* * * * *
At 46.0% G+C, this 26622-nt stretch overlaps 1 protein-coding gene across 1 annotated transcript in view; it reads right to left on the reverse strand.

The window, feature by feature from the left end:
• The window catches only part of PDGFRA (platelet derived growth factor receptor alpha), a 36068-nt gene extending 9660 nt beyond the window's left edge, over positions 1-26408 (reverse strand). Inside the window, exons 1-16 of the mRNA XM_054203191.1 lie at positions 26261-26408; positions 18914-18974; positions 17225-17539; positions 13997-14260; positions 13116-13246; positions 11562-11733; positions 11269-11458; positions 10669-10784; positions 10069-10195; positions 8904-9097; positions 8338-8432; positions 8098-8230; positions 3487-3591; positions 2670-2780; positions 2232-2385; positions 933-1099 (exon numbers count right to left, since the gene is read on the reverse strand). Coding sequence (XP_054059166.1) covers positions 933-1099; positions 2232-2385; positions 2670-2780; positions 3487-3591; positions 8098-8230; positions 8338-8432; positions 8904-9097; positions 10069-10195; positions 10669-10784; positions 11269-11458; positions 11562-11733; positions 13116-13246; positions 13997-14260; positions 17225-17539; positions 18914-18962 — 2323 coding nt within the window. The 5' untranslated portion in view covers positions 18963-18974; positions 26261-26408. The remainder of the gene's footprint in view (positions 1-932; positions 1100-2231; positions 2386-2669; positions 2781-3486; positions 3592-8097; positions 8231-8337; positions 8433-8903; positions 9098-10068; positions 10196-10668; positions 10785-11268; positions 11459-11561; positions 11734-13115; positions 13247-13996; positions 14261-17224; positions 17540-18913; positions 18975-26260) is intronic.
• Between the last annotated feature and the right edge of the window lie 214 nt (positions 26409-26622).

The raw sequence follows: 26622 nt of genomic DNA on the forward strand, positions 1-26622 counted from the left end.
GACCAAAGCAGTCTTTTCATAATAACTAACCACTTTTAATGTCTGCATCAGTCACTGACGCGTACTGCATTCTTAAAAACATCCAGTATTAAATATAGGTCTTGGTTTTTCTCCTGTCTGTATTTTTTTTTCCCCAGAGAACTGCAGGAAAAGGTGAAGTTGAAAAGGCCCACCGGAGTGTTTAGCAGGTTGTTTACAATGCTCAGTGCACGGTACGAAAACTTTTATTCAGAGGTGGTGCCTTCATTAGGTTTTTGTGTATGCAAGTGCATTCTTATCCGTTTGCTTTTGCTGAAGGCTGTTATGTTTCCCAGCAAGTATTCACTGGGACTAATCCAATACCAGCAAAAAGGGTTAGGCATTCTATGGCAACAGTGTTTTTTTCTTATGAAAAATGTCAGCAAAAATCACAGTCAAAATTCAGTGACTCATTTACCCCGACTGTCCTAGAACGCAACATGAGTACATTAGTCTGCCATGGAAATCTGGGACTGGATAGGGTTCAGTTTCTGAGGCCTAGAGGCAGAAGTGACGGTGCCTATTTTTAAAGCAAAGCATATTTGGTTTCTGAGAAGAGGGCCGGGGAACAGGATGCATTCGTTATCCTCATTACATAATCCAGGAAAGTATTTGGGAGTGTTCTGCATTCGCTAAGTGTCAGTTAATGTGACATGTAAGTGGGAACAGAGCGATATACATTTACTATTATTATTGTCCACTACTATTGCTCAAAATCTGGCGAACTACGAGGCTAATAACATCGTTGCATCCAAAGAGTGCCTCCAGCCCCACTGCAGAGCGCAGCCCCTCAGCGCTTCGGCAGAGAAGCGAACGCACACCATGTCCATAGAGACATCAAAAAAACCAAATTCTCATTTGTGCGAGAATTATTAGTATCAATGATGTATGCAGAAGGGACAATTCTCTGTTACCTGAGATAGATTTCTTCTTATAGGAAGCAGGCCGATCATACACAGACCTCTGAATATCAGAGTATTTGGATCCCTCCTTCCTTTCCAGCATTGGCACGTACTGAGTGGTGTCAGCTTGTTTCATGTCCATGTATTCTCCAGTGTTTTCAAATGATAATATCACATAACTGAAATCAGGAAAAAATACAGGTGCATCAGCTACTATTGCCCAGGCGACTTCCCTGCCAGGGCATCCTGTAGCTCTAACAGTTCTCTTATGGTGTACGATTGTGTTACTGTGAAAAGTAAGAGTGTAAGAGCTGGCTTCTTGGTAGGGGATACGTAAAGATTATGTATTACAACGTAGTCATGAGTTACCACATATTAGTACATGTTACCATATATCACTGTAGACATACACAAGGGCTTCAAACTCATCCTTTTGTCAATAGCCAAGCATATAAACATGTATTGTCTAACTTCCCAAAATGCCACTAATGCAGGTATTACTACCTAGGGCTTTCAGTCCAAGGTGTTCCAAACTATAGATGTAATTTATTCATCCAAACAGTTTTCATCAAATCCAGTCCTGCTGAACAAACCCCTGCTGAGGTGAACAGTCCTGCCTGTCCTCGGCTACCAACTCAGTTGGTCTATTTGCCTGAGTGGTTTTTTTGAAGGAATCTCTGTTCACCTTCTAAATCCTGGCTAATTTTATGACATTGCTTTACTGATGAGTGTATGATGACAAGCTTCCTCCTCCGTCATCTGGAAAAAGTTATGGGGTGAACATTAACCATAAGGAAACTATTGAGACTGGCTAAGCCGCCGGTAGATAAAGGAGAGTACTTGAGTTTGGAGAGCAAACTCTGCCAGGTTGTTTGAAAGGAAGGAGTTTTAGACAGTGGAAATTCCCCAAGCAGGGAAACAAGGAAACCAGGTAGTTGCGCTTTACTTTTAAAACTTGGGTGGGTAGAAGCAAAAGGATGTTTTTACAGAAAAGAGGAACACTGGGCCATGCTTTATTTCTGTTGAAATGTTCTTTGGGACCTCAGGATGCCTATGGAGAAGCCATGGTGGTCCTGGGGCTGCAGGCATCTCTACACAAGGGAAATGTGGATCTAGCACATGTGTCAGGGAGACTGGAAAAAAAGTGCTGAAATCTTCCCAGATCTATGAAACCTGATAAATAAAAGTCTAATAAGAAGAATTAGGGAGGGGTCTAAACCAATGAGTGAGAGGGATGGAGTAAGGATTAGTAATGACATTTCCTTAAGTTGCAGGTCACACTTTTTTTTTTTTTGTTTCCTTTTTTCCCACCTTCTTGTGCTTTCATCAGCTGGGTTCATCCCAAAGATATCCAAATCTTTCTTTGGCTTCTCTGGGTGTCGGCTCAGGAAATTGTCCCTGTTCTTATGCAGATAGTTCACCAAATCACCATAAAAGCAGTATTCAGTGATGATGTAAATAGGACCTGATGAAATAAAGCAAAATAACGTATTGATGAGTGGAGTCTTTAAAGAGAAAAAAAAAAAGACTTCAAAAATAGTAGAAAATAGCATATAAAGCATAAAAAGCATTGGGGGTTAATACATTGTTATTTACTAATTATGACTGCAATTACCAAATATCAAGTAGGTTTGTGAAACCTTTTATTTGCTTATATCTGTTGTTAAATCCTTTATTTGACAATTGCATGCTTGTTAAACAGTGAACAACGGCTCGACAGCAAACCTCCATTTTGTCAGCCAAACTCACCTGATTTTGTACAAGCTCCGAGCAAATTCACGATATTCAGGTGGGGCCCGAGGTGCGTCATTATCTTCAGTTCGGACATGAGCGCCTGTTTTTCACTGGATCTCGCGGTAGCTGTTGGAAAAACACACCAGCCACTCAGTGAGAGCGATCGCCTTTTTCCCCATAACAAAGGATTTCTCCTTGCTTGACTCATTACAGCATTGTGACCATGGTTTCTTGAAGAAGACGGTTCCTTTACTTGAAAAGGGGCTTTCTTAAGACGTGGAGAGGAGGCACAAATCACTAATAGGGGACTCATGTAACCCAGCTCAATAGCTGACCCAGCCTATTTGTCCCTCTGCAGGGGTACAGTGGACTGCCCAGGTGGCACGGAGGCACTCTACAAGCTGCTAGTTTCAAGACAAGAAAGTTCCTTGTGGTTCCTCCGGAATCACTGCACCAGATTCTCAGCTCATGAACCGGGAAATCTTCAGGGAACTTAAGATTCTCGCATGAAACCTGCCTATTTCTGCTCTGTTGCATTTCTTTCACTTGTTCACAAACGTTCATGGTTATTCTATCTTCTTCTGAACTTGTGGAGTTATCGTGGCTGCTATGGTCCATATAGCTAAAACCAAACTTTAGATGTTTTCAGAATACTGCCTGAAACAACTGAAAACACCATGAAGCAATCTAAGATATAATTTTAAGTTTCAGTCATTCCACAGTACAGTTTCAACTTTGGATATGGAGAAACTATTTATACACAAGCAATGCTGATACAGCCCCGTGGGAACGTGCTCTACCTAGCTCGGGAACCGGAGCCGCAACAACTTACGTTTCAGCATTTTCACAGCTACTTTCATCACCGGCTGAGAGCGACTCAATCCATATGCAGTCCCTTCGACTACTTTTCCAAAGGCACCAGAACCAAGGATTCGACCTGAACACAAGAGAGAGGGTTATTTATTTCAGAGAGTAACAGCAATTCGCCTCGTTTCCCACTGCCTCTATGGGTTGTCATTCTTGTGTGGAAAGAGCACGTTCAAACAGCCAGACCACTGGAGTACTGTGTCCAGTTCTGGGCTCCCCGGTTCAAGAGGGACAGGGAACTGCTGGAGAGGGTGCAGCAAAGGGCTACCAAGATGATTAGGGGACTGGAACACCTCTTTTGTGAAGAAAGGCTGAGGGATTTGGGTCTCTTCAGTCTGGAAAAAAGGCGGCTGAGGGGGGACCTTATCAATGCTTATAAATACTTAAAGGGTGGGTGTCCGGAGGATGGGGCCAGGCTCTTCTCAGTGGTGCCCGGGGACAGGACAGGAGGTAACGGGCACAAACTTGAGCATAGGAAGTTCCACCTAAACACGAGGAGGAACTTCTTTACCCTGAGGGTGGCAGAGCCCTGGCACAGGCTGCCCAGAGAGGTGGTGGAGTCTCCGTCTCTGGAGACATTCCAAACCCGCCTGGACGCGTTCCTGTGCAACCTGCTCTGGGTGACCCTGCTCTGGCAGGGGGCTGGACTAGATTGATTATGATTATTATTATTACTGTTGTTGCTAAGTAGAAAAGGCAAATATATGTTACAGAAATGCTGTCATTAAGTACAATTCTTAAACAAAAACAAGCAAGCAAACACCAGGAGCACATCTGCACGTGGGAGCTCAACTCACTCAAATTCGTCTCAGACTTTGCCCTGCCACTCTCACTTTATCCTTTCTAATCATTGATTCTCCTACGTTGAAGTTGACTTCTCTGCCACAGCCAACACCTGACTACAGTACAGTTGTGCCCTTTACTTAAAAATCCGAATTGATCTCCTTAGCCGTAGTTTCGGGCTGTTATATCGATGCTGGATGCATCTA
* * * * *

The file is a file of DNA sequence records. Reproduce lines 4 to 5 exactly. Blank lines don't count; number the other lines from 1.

• Between the last annotated feature and the right edge of the window lie 214 nt (positions 26409-26622).

The raw sequence follows: 26622 nt of genomic DNA on the forward strand, positions 1-26622 counted from the left end.